Here, however, while the forms provided to Petitioner lacked information about the
AEDPA deadline, (see Exhs. D-E, attached to Apr. 14 Add.), Petitioner was not effectively
prohibited by the state from filing his habeas petition within the limitation period, as the state
took no affirmative step to prevent Petitioner from filing his petition. See Artis, 2010 WL
4668926, at * 4 (noting a habeas form that does not affirmatively warn of the AEDPA limitation
period does not effectively prohibit a prisoner from filing a habeas petition (citing Madison
II, 2009 WL 7028639, at *7)). Moreover, despite the lack of reference on the forms to the
AEDPA statute of limitations, Petitioner, acting with reasonable diligence, could have otherwise
determined the AEDPA’s deadline and filed the petition before the deadline expired.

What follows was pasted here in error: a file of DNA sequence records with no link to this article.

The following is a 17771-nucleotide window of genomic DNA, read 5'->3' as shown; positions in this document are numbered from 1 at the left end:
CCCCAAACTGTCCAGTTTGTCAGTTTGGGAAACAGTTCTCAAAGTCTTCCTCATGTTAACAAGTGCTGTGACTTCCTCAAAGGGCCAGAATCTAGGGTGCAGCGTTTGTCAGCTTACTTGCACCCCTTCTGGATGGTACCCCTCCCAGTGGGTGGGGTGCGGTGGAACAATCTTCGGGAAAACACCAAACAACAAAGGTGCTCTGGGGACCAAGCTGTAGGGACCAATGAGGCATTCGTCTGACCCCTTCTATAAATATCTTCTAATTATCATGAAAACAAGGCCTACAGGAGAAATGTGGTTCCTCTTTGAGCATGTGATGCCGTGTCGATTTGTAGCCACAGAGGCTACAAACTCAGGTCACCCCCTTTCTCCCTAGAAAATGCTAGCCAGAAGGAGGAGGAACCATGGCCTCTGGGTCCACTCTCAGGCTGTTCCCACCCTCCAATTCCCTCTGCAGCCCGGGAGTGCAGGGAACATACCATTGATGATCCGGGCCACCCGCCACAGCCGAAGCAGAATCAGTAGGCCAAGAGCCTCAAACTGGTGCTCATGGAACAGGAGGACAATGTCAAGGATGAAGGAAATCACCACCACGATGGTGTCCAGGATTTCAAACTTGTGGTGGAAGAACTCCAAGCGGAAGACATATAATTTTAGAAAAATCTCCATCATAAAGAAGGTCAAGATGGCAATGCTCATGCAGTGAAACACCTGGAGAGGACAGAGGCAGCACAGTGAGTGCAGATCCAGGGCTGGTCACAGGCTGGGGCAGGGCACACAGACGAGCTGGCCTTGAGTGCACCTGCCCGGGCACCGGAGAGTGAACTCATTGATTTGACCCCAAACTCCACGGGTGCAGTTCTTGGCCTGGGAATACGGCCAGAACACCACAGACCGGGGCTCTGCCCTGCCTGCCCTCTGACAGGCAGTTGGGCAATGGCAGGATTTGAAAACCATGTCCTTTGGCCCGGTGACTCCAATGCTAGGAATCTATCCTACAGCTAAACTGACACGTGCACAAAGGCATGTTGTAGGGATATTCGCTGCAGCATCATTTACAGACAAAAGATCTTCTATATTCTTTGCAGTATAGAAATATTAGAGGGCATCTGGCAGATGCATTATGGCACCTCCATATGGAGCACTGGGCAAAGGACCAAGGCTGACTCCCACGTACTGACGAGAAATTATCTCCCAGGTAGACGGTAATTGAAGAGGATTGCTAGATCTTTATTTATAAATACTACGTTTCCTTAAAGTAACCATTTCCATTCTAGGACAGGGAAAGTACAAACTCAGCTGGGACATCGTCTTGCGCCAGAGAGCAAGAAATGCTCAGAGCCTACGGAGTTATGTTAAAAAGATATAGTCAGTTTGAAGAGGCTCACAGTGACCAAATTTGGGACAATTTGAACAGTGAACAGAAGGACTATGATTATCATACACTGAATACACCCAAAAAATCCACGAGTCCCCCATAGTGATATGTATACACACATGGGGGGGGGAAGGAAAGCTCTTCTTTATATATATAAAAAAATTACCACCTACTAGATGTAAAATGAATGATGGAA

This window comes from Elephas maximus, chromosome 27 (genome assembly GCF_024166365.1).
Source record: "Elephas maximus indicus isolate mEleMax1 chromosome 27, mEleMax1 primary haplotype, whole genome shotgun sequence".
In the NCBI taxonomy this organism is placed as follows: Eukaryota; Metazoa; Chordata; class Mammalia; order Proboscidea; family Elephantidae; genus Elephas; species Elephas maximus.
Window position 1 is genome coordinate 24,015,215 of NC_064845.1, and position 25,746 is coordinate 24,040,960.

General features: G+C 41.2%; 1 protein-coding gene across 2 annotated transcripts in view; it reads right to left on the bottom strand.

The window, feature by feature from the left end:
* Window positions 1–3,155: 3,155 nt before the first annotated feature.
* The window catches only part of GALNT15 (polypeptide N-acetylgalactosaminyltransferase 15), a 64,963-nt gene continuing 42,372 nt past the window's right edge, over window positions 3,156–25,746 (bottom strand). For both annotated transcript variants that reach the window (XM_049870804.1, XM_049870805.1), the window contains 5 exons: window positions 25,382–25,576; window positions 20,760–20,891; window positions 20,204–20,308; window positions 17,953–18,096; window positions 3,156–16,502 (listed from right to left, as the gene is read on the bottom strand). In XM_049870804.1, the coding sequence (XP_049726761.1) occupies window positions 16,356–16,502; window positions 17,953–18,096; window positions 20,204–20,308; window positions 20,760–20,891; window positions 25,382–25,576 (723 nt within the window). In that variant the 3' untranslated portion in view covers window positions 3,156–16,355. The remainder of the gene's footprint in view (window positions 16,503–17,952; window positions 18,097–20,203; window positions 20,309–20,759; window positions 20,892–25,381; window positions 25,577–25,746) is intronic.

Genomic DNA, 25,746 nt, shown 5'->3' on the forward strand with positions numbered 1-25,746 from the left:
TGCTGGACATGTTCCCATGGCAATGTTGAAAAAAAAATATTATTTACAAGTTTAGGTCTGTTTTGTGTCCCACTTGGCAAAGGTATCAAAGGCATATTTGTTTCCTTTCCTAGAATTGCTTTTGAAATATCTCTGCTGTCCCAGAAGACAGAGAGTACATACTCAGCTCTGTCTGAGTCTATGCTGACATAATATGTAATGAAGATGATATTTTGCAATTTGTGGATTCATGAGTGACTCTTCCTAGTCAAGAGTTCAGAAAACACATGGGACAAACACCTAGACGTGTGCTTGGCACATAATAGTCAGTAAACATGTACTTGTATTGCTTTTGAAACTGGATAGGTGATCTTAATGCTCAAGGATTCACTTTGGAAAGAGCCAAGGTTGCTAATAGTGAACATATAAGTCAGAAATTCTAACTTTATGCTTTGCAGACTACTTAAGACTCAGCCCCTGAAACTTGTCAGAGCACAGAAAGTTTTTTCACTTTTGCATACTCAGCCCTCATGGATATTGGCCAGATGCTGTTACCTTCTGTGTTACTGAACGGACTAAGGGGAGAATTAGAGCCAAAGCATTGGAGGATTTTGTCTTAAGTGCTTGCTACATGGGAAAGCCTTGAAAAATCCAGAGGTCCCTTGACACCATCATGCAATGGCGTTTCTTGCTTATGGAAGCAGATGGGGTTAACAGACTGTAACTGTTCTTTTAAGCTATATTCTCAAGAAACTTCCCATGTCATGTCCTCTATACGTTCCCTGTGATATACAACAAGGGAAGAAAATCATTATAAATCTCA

Valverde, 224 F. 3d at 134 (“If the person seeking equitable tolling has not exercised reasonable
diligence in attempting to file after the extraordinary circumstances began, the link of causation
between the extraordinary circumstances and the failure to file is broken, and the extraordinary
circumstances therefore did not prevent timely filing.”).
Further, to the extent Petitioner is arguing that he is entitled to equitable tolling because
he was ignorant of the limitations period in light of his pro se status, that argument is unavailing.
See Smith v. McGinnis, 208 F. 3d 13, 18 (2d Cir. 2000) (petitioner’s pro se status is not an
extraordinary circumstance warranting equitable tolling of the AEDPA statute of limitations);
see also Romero v. Ercole, 2009 WL 1181260, at *5 (E.D.N.Y. Apr. 30, 2009) (“[C]ourts have
repeatedly held in the habeas context that ignorance of the law is not grounds for equitable